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The UK's Tavistock centerYouTube screenshot

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(LifeSiteNews) — Tavistock, the United Kingdom’s only clinic specializing in facilitating gender transition, has been the subject of scandal for years and is now due to be closed.

A study publicized by the BBC in 2020 revealed that all but one of the children treated for gender dysphoria were given puberty-blocking drugs.

Earlier this year, an investigation commissioned by the National Health Service (NHS) and carried about by retired pediatrician Dr. Hilary Cass found that the gender clinic was “not a safe or viable long-term” option for young people and children, concluding that clinic staff frequently just rushed children into transition, especially as the number of children identifying as transgender grows.

READ: Britain’s top court won’t contest decision to allow prescription of puberty blockers to kids

Now, finally, the NHS is doing what should have been done years ago: it is closing Tavistock.

It is not all good news, of course. While the investigation that led to this decision criticized Tavistock for rushed and sloppy methods, it did not condemn or oppose giving children puberty blockers outright.

Instead, the Tavistock and Portman NHS Foundation Trust will be shuttering Tavistock by spring—and it will be replaced by “new regional centres” that will “ensure the holistic needs” of patients are met. The NHS believes the problem is that the demand for trans treatments is leading to a reduction in the quality of care—they are not yet condemning the idea that sex changes for young people is care to begin with.

According to the BBC, one of the new centres will be in London and the other in Northwest England, and both should be open next spring. Both centres will work with children’s hospitals such as Great Ormond Street and Alder Hey in order to “help support young people under the age of 18 who are struggling with their gender identity,” although those currently with Tavistock will remain their for the time being.

Keira Bell, the de-transitioner who sued Tavistock over its use of puberty blockers and won a High Court case which stipulated that minors could not consent to these “treatments” (that decision is currently still working its way through the courts), responded to the closing by saying that “many children will be saved from going down the path I went down.”

However, if the reaction of radical LGBT group Stonewall is any indication, Bell’s optimism may be unwarranted—the group stated that they were happy that NHS was attempting to address “unacceptable” wait times for children identifying as transgender.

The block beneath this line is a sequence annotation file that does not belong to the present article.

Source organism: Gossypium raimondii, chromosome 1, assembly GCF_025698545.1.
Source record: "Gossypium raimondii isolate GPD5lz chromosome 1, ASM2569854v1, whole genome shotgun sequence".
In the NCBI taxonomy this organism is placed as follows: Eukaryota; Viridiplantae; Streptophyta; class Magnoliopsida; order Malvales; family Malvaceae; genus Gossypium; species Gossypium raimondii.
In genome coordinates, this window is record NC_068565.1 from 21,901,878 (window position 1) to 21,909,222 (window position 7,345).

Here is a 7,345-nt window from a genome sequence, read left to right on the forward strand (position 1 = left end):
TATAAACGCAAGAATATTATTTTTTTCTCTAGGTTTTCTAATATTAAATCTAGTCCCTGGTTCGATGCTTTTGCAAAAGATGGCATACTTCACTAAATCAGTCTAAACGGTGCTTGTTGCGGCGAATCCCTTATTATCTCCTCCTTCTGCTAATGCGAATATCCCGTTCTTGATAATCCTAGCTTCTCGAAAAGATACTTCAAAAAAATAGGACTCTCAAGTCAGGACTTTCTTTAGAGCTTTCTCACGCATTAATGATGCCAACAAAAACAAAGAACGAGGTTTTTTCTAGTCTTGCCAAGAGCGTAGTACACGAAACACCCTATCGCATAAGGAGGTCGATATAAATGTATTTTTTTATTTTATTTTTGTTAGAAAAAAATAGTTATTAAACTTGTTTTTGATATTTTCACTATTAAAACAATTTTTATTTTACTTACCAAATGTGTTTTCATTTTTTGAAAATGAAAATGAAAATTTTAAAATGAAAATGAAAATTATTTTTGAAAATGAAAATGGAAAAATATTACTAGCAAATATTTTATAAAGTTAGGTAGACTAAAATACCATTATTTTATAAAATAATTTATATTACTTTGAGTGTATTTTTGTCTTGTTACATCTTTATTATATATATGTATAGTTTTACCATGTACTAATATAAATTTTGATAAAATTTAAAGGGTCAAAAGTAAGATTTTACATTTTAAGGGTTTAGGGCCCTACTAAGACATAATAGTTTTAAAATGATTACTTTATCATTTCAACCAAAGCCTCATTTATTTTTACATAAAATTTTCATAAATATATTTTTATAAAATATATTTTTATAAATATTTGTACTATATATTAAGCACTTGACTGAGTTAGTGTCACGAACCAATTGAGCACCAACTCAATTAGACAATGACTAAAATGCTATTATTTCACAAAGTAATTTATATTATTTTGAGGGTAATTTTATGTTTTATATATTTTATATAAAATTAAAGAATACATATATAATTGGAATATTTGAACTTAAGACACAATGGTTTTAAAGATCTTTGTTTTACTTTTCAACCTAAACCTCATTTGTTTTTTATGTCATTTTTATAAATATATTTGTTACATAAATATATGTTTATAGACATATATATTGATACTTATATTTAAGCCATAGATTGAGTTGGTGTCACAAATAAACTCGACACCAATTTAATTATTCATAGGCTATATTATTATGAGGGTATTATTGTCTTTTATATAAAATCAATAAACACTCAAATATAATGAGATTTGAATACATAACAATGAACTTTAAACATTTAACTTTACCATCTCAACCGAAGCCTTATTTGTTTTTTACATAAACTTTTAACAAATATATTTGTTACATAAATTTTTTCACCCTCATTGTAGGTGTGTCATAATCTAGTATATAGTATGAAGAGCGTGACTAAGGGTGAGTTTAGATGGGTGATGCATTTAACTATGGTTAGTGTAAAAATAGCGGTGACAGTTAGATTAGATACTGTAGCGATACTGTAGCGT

A Stonewall spokesperson stated: “The creation of new specialist regional centres in London and Manchester next year, with more to follow, will go some way to addressing the strain experienced by having just a single, centralised service.” There were 5,000 referrals to Tavistock in 2021.

A potential silver lining is that the NHS is still grappling with the findings of the internal investigation, which indicated that children were being rushed into transition and put on puberty blockers too swiftly. Bell hopes that this decision will mean that young people like her are questioned more rigorously before being given treatments that permanently alter the body, and she may be right—Dr. Hilary Cass is still advocating for that.

READ: ‘Medical scandal’: UK doctors break silence on treatment of gender-confused kids

But trans activists have also expressed hope that more young people will be able to get into gender clinics with this new arrangement, meaning that the number of minors receiving these drugs could well go up rather than down.

Dr. Hilary Cass’s full report is expected next year, so there may yet be more developments. It is good news that the Tavistock clinic is being shut down, and it is good news that those dealing with gender-confused children are being warned against putting them on drugs too soon.

But with multiple clinics being opened to replace the single clinic that was closed, I don’t think we should celebrate this move too soon.


Thousands of deaths linked to drugs used as puberty blockers for gender-confused kids

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Jonathon Van Maren is a public speaker, writer, and pro-life activist. His commentary has been translated into more than eight languages and published widely online as well as print newspapers such as the Jewish Independent, the National Post, the Hamilton Spectator and others. He has received an award for combating anti-Semitism in print from the Jewish organization B’nai Brith. His commentary has been featured on CTV Primetime, Global News, EWTN, and the CBC as well as dozens of radio stations and news outlets in Canada and the United States.

He speaks on a wide variety of cultural topics across North America at universities, high schools, churches, and other functions. Some of these topics include abortion, pornography, the Sexual Revolution, and euthanasia. Jonathon holds a Bachelor of Arts Degree in history from Simon Fraser University, and is the communications director for the Canadian Centre for Bio-Ethical Reform.

Jonathon’s first book, The Culture War, was released in 2016.